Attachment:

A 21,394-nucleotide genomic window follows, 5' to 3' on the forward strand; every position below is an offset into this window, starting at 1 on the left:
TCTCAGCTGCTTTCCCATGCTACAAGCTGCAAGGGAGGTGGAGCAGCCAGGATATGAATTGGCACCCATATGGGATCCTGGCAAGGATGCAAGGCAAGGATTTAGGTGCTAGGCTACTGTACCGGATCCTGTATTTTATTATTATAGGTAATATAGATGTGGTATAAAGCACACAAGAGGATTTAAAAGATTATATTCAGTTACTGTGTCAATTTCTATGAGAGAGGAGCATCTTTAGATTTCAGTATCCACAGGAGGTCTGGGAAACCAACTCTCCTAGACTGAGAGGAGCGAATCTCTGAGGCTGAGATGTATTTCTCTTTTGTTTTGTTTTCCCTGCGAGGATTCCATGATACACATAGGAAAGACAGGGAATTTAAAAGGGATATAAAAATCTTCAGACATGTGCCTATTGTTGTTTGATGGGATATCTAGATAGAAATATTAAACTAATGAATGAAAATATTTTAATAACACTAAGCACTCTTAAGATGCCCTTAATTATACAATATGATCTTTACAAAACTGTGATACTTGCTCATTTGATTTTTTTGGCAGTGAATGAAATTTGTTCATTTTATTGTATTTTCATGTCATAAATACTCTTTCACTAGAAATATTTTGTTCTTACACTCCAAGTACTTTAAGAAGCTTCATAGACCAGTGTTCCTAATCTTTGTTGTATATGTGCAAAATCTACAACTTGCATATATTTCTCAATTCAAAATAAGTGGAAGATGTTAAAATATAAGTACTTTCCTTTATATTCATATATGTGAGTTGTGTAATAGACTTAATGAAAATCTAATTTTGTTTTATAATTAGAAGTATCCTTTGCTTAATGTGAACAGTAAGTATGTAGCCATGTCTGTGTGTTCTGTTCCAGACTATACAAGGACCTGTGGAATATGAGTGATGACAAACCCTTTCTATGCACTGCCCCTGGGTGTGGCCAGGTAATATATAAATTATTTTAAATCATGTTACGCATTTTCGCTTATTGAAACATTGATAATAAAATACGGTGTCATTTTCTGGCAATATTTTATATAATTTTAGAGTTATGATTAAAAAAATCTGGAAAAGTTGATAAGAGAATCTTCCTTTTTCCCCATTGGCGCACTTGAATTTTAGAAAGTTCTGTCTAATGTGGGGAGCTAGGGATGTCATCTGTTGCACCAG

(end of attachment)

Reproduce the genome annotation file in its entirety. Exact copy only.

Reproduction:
A 21,394-nucleotide genomic window follows, 5' to 3' on the forward strand; every position below is an offset into this window, starting at 1 on the left:
TCTCAGCTGCTTTCCCATGCTACAAGCTGCAAGGGAGGTGGAGCAGCCAGGATATGAATTGGCACCCATATGGGATCCTGGCAAGGATGCAAGGCAAGGATTTAGGTGCTAGGCTACTGTACCGGATCCTGTATTTTATTATTATAGGTAATATAGATGTGGTATAAAGCACACAAGAGGATTTAAAAGATTATATTCAGTTACTGTGTCAATTTCTATGAGAGAGGAGCATCTTTAGATTTCAGTATCCACAGGAGGTCTGGGAAACCAACTCTCCTAGACTGAGAGGAGCGAATCTCTGAGGCTGAGATGTATTTCTCTTTTGTTTTGTTTTCCCTGCGAGGATTCCATGATACACATAGGAAAGACAGGGAATTTAAAAGGGATATAAAAATCTTCAGACATGTGCCTATTGTTGTTTGATGGGATATCTAGATAGAAATATTAAACTAATGAATGAAAATATTTTAATAACACTAAGCACTCTTAAGATGCCCTTAATTATACAATATGATCTTTACAAAACTGTGATACTTGCTCATTTGATTTTTTTGGCAGTGAATGAAATTTGTTCATTTTATTGTATTTTCATGTCATAAATACTCTTTCACTAGAAATATTTTGTTCTTACACTCCAAGTACTTTAAGAAGCTTCATAGACCAGTGTTCCTAATCTTTGTTGTATATGTGCAAAATCTACAACTTGCATATATTTCTCAATTCAAAATAAGTGGAAGATGTTAAAATATAAGTACTTTCCTTTATATTCATATATGTGAGTTGTGTAATAGACTTAATGAAAATCTAATTTTGTTTTATAATTAGAAGTATCCTTTGCTTAATGTGAACAGTAAGTATGTAGCCATGTCTGTGTGTTCTGTTCCAGACTATACAAGGACCTGTGGAATATGAGTGATGACAAACCCTTTCTATGCACTGCCCCTGGGTGTGGCCAGGTAATATATAAATTATTTTAAATCATGTTACGCATTTTCGCTTATTGAAACATTGATAATAAAATACGGTGTCATTTTCTGGCAATATTTTATATAATTTTAGAGTTATGATTAAAAAAATCTGGAAAAGTTGATAAGAGAATCTTCCTTTTTCCCCATTGGCGCACTTGAATTTTAGAAAGTTCTGTCTAATGTGGGGAGCTAGGGATGTCATCTGTTGCACCAG